Logo of Phnom Penh Post newspaper Phnom Penh Post - Rice crop in ruin; more aid sought

Rice crop in ruin; more aid sought

Rice crop in ruin; more aid sought

T HE world has been asked to double its pledge of food aid to Cambodia next year as the nation faces one of its worst rice shortages in years, with about one-third of the rice crop crippled.

A deficit of about 300,000 tonnes of rice is predicted for 1995 because of the catastrophic flooding followed by drought in many parts of Cambodia.

The Ministry of Agriculture estimates 544,000 hectares of rice fields - about 37 per cent of the total crop - have been affected.

Late rain and the introduction of water pumps to badly affected districts could yet save some of the crop, but it is clear some communes will be left with nothing.

Earlier in the year, flooding wiped out large tracts of the land available for rice planting.

In Prey Veng, one of the Kingdom's largest rice-growing provinces, nearly three-quarters of rice crop has been damaged, according to government statistics.

The United Nations World Food Program's Rome headquarters appealed in early December for a doubling of food aid to Cambodia. The government has also appealed for urgent rice donations from overseas.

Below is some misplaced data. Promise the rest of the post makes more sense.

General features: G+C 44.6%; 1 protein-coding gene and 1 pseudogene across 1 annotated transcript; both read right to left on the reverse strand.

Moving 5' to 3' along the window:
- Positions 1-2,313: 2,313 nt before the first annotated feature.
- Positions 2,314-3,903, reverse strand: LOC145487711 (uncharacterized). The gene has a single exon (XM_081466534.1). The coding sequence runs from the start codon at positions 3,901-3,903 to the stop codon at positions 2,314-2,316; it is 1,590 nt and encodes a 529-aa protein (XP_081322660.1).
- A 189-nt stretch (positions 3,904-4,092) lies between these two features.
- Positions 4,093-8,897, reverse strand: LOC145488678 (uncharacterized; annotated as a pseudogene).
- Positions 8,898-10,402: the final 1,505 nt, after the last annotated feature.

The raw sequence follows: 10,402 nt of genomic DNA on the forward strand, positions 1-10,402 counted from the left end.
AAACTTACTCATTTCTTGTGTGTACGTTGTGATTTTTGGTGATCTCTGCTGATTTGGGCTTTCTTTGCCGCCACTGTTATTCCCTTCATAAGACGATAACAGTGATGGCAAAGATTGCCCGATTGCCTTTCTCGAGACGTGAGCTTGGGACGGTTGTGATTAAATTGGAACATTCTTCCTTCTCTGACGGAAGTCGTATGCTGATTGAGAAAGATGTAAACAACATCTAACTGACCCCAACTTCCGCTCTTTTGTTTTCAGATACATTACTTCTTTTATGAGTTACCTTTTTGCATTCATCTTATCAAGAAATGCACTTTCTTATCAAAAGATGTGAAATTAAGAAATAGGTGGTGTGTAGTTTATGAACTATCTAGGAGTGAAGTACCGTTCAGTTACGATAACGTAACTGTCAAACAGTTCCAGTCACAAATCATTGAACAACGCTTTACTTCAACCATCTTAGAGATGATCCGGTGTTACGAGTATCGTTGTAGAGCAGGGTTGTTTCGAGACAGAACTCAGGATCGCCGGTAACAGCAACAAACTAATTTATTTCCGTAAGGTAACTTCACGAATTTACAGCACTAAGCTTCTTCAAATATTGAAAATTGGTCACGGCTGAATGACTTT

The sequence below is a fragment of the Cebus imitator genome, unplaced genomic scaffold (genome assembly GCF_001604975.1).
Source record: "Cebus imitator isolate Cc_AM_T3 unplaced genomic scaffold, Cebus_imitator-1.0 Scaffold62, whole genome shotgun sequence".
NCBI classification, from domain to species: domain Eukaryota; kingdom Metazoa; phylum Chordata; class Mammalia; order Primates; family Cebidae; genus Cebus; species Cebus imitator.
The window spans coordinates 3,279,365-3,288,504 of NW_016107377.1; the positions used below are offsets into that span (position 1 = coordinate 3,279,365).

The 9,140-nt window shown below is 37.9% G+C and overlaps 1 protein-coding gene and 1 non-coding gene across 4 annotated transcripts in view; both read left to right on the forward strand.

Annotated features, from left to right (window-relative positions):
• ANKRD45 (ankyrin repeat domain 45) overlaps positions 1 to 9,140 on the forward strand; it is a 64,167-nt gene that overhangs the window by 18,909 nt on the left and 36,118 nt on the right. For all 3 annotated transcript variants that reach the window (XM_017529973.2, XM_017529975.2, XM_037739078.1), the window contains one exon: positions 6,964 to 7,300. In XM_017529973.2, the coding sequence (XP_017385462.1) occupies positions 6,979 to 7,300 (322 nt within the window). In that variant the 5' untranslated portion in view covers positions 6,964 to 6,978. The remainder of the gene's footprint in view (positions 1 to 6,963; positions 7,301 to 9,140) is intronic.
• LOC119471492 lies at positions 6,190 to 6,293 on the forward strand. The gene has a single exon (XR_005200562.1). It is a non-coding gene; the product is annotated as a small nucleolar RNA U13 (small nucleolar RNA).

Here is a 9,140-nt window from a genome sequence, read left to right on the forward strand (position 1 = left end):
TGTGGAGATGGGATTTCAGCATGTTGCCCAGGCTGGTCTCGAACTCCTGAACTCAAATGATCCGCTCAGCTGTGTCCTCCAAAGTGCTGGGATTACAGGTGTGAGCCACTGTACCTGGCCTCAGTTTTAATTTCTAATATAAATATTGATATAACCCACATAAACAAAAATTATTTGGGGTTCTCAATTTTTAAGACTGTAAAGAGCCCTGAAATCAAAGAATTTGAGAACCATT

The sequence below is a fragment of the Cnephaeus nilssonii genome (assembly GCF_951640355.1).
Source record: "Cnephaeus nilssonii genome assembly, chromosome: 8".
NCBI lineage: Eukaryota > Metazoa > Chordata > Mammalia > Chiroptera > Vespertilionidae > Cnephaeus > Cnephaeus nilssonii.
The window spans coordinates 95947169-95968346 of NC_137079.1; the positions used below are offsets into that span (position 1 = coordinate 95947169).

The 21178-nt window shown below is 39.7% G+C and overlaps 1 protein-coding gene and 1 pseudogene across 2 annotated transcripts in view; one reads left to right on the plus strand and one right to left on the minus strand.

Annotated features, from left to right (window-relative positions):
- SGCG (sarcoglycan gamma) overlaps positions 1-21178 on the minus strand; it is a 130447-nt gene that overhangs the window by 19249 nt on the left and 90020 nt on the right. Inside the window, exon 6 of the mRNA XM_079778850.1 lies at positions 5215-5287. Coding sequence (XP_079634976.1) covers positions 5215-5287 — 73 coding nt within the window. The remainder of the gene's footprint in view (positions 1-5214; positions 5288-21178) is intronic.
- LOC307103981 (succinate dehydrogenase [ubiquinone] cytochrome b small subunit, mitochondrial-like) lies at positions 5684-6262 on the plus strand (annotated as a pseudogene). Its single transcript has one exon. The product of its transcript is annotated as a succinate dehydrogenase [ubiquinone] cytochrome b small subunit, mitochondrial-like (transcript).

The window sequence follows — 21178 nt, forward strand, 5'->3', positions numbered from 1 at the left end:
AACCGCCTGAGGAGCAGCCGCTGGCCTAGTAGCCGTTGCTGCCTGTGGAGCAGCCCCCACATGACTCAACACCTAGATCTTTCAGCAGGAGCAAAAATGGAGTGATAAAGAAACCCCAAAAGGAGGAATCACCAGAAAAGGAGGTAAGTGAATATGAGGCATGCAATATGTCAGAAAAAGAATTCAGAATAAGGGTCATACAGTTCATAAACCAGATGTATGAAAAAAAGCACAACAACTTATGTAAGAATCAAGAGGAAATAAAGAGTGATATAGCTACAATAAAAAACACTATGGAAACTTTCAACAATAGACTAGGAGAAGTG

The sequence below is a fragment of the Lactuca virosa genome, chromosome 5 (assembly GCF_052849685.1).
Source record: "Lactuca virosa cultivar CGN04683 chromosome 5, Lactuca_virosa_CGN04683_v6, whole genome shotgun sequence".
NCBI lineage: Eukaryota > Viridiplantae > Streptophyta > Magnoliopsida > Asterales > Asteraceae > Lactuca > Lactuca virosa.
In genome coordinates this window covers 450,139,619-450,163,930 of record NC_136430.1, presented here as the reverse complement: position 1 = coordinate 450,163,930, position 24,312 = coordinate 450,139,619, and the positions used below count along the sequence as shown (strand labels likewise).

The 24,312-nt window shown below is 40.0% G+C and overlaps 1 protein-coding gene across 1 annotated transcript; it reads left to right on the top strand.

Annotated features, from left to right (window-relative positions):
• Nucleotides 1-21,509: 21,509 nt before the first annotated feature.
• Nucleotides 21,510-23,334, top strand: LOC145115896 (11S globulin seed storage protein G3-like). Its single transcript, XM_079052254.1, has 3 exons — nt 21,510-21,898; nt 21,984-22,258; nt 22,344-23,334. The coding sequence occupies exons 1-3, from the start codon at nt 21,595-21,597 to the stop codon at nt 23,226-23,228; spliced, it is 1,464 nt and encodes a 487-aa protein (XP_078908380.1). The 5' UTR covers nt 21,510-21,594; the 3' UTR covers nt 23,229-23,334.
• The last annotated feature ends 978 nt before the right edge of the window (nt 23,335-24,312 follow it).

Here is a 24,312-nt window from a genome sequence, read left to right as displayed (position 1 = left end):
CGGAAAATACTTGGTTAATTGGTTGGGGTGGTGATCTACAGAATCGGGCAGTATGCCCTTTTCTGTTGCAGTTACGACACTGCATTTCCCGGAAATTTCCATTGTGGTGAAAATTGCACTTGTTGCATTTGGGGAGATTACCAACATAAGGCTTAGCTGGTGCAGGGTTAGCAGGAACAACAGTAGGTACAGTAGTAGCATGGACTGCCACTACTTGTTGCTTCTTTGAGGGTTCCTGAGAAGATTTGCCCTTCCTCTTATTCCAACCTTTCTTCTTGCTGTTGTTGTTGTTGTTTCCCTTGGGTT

It remains unclear whether enough food will be given.

World Food Programme (WFP) Cambodian director Kenro Oshidari said donor countries might have difficulty providing such aid, particularly as so much has already been given other countries such as Bosnia and Rwanda.

The WFP, which this year gave about 40,000 tonnes of food aid to communities living at subsistence levels or below, "could never cover" Cambodia's estimated 1995 rice shortage, he said. World donors have only pledged 30,000 tonnes in 1995 to Cambodia so far, and many are not able to say if they could give more till April.

The WFP would not complete its own rice harvest figures till January but it was clear there was a "chronic problem".

Reports of deaths caused by the crisis, meanwhile, are beginning to emerge.

In Prey Veng, where the government estimates 148,000 of the province's 195,000 hectare wet-season rice crop has been affected, 12 people are reported to have died from cholera and illnesses caused by inadequate diet.